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China Club Nominated to Receive Program of the Year Award

China Night, Photo by Allison Corona

China Night, Photo by Allison Corona

The Chinese Club’s China Night was recently one of 8 distinguished programs on campus nominated to receive the Program of the Year award at the 2016 Boise State Campus Awards Ceremony. The Campus Awards Ceremony is an annual event hosted by the Division of Student Affairs that recognizes students, faculty, and staff who rise above the rest in making a difference for others and adding value to our university community.  Advisor Dr. Sharon Wei and eight student members represented the Chinese Club at the ceremony on April 25. Congratulations, Sharon!

20th Annual Treasure Valley High School Japanese Speech Contest held at Boise State

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The event took place, April 13th, 2016, in Boise State’s Student Union Building. More than 50 students from around the Treasure Valley participated.

Sponsored organizations:

– Consular office of Japan in Portland, Oregon

– Delta Airlines

– BSU Japan Club

– BSU Football Office

– Hosei University in Tokyo

– Center for School Improvement and Policy Studies

– World Languages

Emily McNamee, German Secondary Education Major, Wins Grants through the AATG

Emily McNamee, a junior German Secondary Education major from Boise, has won a grant through the AATG (American Association of Teachers of German) to attend a four week seminar in Leipzig, Germany (June 30-July 29).  She is one of only twenty participants from the US.

The seminar, “KoPrA: Kompetenzentwicklung der Kommunikationsstrategien, Präsentationstechniken und Aussprachetraining” [Developing Competencies in Communicative Strategies, Presentation Techniques and Pronunciation Training], aims to help K-16 teachers and pre-service teachers develop their language proficiencies in order to meet certification requirements in speaking.

AATG’s website provides further information about the seminar:

“Performance measurement, evaluation of oral skills, and methodology for teaching German as a foreign language will also be included. Intercultural interaction and knowledge of daily life in Germany are other important components of the seminar. The seminar will be conducted in German. Participants have the opportunity to get three graduate credits and to have a certified ACTFL Oral Proficiency Interview (OPI).  This seminar is supported by a grant from the Transatlantik‐Programm der Bundesrepublik Deutschland through funds of the European Recovery Program (ERP) of the Bundesministerium für Wirtschaft und Energie. The grant covers accommodations including breakfast as well as all program costs and materials, along with a small travel stipend.”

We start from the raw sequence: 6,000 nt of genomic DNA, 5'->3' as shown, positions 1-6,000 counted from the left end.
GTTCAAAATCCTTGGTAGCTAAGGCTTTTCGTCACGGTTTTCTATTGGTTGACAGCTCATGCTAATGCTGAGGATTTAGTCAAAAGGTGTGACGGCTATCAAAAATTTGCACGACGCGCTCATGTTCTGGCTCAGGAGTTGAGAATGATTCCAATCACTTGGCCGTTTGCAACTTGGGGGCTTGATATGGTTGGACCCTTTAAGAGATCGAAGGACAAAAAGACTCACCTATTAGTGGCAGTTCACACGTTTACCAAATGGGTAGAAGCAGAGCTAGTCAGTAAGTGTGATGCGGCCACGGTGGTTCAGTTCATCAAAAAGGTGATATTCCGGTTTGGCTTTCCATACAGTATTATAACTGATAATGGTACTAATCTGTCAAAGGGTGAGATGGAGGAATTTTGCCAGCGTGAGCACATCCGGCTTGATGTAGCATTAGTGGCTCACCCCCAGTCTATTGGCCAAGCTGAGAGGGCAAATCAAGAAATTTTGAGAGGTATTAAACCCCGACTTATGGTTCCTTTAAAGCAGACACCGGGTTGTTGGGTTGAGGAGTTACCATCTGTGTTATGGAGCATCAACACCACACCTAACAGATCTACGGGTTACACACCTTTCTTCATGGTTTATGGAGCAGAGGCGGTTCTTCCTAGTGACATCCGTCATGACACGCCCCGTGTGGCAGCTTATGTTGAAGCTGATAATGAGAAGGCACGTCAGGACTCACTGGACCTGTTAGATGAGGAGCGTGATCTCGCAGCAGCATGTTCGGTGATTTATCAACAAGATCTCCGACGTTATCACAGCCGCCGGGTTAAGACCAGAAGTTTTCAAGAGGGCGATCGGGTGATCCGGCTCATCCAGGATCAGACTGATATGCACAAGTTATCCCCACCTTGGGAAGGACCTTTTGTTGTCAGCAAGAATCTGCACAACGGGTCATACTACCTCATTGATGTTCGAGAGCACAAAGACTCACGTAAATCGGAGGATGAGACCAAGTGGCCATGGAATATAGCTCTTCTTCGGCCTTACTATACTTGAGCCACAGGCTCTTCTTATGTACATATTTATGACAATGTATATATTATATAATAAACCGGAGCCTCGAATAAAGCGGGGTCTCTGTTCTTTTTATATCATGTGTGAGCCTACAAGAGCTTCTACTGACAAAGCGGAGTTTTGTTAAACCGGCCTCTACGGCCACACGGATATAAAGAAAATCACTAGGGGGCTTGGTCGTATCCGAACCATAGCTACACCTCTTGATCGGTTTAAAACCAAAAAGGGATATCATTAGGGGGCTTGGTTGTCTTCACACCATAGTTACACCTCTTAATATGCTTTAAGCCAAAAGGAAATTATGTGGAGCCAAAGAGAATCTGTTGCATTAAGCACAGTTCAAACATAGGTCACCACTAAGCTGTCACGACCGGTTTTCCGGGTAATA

Emily studied for one semester (fall 2015) in Lüneburg, Germany, through Boise State’s USAC exchange program, and is excited to return to Germany.

Here is what she reports about her past and upcoming adventures in Germany:

“Upon returning to Germany this summer I am most interested in increasing my language skills! I am especially excited about learning to teach German as a second language during the seminar. I look forward to exploring the country and to check cities off my must-see list. I am excited to be living in Leipzig, the campus looks beautiful! I also hope to visit Wartburg Castle where Luther translated the Bible.

From my stay in Lüneburg I learned a lot about what day-to-day life in Germany is really like outside of being a tourist. Germany is an interesting nation with a complex history that has shaped what it looks like today as the leader of the European Union and home to 81 million people! I visited many cities throughout Germany and was able to experience their diversity. My favorites were a tiny town on the North Sea called Travemünde and the university town of Heidelberg.